ONHD are a common, benign, congenital anomaly of the optic nerve, which rarely lead to decreased visual acuity (1,11). It is thought that the formation of ONHD is caused by axoplasmic transport alteration and axonal degeneration in the presence of a small scleral canal (12). In affected patients, the configuration of the optic nerve head is variable, and the drusen may be visible on the disc surface or buried within the disc.

It is buried ONHD that may simulate ODE and lead to diagnostic uncertainty. Techniques to differentiate these 2 conditions include funduscopy, optic disc autofluorescence, fluorescein angiography, B-scan ultrasonography, and CT scanning. B-scan ultrasonography has been shown to be superior to autofluorescence and CT (13). In recent years, there have been a number of reports evaluating OCT to distinguish between ODE and ONHD, focused primarily on measurements of the peripapillary RNFL thickness (6,8,10,14). RNFL thickness, especially in the nasal quadrant, has been shown to be decreased in ONHD when compared with ODE (8). In some patients with ONHD, photoreceptor changes also have been documented (15).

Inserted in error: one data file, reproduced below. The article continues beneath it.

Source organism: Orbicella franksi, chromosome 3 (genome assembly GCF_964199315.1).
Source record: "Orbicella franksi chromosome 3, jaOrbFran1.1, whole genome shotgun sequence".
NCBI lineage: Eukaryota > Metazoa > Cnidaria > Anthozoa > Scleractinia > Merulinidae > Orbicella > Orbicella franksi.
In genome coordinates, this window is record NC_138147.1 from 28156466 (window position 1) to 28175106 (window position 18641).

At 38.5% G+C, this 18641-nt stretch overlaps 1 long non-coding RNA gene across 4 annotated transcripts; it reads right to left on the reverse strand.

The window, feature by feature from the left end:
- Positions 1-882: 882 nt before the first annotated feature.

Using OCT, Savini et al (10) identified the SHYPS, a hyporeflective space located between the sensory retina and the retinal pigment epithelium and choriocapillaris in ODE patients. Johnson et al (7) found a decrease in the mean SHYPS thickness in ONHD patients compared with those with ODE. They considered the extravasated fluid from the optic nerve head, percolating into and elevating the subretinal space, as the most plausible cause for the increased SHYPS thickness. These investigators characterized the OCT appearance of ODE as an elevated optic nerve head with a smooth internal contour and a SHYPS thickness under the optic nerve head with a gradient taper away from the disc. A “lumpy bumpy” internal optic nerve contour and a more abrupt taper of the SHYPS (Fig. 2) were suggestive of ONHD (7). We differentiated ODE from ONHD using quantitative measures obtained with SD-OCT: peripapillary RNFL thickness, SHYPS thickness, area of the SHYPS, and degree of the α-angle.

FIG. 2:
SD-OCT in a patient with ONHD. Note the lumpy-bumpy internal contour of the optic nerve head and an abrupt decline in the border of the SHYPS.